Today, we’ve lived through more than a generation’s worth of doubts and questions about the appropriate role of government in the marketplace of ideas and opportunity and in technological innovation and welfare reform. At the same time, we’ve been living through the biggest bull market and era of wealth creation in this country’s history. Whether wealth is fairly--or unfairly--distributed in America, the new reality is that our market economy, our tax laws and our entrepreneurs are combining to reinvent the foundations of philanthropy.
Yes, it’s true and obvious that a Bill Gates and a Ted Turner and a George Soros and a Larry Ellison and a Warren Buffet and even a Michael Milken can afford to throw money at a philanthropic opportunity that catches their fancy. But that obscures the depth and breadth of change.
According to the Council on Foundations, the number of foundations with assets exceeding $1 million or that gave more than $100,000 in grants a year grew from 7,277 in 1990 to 8,403 in 1993--with grants growing in the same period from $6 billion to $ 7.9 billion. Although the figures are not yet final, it’s clear the last four years have seen comparable growth. More wealthy people are becoming more involved in philanthropy.
What we’re witnessing is the dramatic diffusion of the foundation as a philanthropic mechanism. Lawyers and tax accountants report sharp rises in the numbers of wealthier families setting up family foundations. Much of this, to be sure, is tax-driven--but at the same time there are rules that demand that moneys be disbursed to qualify for tax benefits, and, far more important, many of these families want to do more than just “give away” their money. They are looking to get more bang for their philanthropic buck. New coalitions and alliances between philanthropies seem inevitable.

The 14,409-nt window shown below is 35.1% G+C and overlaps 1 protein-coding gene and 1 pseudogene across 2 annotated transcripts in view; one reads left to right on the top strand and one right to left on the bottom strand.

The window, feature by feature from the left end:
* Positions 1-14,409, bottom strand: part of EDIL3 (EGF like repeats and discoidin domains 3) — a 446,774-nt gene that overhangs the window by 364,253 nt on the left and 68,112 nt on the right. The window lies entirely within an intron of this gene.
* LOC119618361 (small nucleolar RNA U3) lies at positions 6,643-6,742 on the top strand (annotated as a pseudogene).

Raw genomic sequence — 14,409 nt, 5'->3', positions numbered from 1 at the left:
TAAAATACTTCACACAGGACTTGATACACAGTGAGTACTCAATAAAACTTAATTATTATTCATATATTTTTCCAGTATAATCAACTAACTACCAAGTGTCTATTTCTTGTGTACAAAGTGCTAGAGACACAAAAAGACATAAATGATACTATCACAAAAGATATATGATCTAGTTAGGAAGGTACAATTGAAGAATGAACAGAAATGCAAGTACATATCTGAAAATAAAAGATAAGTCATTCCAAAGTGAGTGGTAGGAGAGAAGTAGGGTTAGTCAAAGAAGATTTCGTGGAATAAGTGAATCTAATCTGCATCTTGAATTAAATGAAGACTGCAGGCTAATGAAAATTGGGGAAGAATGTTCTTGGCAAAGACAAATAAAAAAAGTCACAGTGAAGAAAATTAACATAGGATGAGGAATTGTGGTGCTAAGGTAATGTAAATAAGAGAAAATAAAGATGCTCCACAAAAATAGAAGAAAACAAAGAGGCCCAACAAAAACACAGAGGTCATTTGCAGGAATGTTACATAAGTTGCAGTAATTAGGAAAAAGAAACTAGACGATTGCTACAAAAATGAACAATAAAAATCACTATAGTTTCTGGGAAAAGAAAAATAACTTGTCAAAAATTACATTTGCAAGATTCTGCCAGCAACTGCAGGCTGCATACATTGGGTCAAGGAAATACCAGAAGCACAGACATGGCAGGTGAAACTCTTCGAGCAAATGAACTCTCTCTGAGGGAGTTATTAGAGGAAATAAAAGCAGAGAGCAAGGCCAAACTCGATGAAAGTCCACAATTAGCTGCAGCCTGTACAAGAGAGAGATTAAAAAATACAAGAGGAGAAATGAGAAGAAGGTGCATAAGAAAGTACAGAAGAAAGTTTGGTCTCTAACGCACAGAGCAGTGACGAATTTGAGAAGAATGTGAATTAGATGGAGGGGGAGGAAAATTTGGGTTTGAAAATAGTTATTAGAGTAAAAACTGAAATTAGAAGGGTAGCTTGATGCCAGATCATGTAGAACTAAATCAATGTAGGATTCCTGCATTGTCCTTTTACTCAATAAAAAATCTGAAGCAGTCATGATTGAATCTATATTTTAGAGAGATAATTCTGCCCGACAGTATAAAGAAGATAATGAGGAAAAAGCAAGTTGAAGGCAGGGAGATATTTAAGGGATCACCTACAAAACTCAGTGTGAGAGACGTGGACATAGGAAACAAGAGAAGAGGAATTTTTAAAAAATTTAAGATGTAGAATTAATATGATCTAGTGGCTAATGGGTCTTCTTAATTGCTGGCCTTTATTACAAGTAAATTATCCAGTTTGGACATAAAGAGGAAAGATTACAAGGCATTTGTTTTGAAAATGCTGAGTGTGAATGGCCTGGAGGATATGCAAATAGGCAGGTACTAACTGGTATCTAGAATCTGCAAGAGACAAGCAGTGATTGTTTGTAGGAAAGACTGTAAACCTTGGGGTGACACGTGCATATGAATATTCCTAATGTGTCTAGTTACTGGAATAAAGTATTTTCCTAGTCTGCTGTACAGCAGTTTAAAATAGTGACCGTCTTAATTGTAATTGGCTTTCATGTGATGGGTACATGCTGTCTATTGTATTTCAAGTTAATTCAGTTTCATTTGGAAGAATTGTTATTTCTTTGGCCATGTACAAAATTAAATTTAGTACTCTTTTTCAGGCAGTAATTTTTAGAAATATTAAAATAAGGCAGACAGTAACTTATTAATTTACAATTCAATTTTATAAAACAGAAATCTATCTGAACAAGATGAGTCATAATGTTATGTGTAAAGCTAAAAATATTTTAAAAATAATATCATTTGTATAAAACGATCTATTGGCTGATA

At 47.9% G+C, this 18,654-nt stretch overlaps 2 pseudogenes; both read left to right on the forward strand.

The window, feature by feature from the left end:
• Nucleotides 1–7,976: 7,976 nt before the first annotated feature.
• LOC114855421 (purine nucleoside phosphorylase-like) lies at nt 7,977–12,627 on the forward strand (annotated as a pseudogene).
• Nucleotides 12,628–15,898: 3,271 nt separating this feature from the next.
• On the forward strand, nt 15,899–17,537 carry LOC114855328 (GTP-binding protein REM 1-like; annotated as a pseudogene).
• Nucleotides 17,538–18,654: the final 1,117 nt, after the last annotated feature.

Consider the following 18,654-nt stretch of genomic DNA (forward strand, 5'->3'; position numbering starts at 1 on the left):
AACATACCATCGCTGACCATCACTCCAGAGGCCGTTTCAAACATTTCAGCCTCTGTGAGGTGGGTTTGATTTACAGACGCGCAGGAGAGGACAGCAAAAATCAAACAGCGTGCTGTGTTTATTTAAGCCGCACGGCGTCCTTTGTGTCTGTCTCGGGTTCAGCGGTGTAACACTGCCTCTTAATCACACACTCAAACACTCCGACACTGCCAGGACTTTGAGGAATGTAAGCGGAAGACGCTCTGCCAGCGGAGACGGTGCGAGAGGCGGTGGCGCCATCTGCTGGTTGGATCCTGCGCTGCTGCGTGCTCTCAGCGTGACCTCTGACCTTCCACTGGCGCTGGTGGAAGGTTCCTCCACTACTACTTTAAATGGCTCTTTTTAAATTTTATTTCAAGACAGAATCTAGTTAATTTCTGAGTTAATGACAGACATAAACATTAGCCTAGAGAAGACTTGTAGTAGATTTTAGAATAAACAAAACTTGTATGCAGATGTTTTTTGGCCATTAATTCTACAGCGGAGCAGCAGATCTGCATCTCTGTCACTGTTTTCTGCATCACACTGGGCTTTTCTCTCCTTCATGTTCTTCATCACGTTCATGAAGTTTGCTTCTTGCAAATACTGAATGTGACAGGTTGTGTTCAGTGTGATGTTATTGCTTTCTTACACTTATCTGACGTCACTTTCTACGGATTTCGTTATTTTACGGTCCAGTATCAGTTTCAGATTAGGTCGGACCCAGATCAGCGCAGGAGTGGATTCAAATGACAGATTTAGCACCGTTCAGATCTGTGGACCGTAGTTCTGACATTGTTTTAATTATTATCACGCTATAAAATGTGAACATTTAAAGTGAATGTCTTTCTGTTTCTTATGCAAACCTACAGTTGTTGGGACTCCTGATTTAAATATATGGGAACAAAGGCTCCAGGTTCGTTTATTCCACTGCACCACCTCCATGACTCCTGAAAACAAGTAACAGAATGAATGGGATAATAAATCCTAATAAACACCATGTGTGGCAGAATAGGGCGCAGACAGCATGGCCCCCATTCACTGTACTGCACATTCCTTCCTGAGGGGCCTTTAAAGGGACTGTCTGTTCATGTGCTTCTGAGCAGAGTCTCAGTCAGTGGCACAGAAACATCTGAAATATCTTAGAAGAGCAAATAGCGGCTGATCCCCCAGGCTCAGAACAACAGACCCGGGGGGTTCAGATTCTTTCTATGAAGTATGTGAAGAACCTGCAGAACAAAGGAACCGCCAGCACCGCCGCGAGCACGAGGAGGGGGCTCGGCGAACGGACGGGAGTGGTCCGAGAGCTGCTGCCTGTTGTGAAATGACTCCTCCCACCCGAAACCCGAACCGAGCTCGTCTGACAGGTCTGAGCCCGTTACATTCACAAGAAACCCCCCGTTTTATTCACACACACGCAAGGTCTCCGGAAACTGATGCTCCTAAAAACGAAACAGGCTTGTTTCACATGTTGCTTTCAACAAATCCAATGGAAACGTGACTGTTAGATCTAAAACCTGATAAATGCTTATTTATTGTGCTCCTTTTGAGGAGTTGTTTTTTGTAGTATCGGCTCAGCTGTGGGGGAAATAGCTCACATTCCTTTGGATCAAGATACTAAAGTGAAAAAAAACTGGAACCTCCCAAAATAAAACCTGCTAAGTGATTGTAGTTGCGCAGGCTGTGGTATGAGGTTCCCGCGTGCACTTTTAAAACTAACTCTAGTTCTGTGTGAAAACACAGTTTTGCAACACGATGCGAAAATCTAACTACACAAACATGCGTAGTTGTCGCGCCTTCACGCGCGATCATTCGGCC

Indeed, the talk of the community of Microsoft Millionaires--the band of 7,000 to 10,000 employees whose options in their company’s stock has made them that wealthy--is what kind of investments in philanthropy they should make. An enterprising tax attorney and not-for-profit advisor could probably make a killing helping Microsoft Millionaires and their comparably wealthy software siblings in Silicon Valley set up charitable foundations.
But the vital point here is that today’s breed of the New Wealthy is more of an activist breed. The ideal seems to be shifting from providing grants to the most persuasive supplicants and toward designing philanthropic strategies and tactics that best serve the interests of the benefactor. Certainly this is true of Soros, Milken and Annenberg.